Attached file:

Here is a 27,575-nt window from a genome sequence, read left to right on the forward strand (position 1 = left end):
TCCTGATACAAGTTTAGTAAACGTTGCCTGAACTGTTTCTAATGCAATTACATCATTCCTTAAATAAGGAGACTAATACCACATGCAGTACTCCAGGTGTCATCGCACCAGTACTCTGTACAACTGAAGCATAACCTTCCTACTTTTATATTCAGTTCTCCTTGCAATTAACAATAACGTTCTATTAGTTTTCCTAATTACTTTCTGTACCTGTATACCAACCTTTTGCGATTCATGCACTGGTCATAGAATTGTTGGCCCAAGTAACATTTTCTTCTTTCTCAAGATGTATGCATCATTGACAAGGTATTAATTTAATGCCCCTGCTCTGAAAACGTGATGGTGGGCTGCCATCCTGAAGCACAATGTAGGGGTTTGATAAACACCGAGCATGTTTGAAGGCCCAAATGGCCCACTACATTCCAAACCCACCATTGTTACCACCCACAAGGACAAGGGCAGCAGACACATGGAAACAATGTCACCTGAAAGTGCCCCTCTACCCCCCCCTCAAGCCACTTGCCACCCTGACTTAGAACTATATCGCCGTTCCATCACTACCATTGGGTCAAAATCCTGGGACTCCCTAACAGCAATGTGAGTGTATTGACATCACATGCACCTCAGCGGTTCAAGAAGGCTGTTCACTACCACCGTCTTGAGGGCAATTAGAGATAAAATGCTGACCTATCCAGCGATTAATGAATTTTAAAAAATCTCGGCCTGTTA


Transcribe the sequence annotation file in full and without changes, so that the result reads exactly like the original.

Here is a 27,575-nt window from a genome sequence, read left to right on the forward strand (position 1 = left end):
TCCTGATACAAGTTTAGTAAACGTTGCCTGAACTGTTTCTAATGCAATTACATCATTCCTTAAATAAGGAGACTAATACCACATGCAGTACTCCAGGTGTCATCGCACCAGTACTCTGTACAACTGAAGCATAACCTTCCTACTTTTATATTCAGTTCTCCTTGCAATTAACAATAACGTTCTATTAGTTTTCCTAATTACTTTCTGTACCTGTATACCAACCTTTTGCGATTCATGCACTGGTCATAGAATTGTTGGCCCAAGTAACATTTTCTTCTTTCTCAAGATGTATGCATCATTGACAAGGTATTAATTTAATGCCCCTGCTCTGAAAACGTGATGGTGGGCTGCCATCCTGAAGCACAATGTAGGGGTTTGATAAACACCGAGCATGTTTGAAGGCCCAAATGGCCCACTACATTCCAAACCCACCATTGTTACCACCCACAAGGACAAGGGCAGCAGACACATGGAAACAATGTCACCTGAAAGTGCCCCTCTACCCCCCCCTCAAGCCACTTGCCACCCTGACTTAGAACTATATCGCCGTTCCATCACTACCATTGGGTCAAAATCCTGGGACTCCCTAACAGCAATGTGAGTGTATTGACATCACATGCACCTCAGCGGTTCAAGAAGGCTGTTCACTACCACCGTCTTGAGGGCAATTAGAGATAAAATGCTGACCTATCCAGCGATTAATGAATTTTAAAAAATCTCGGCCTGTTA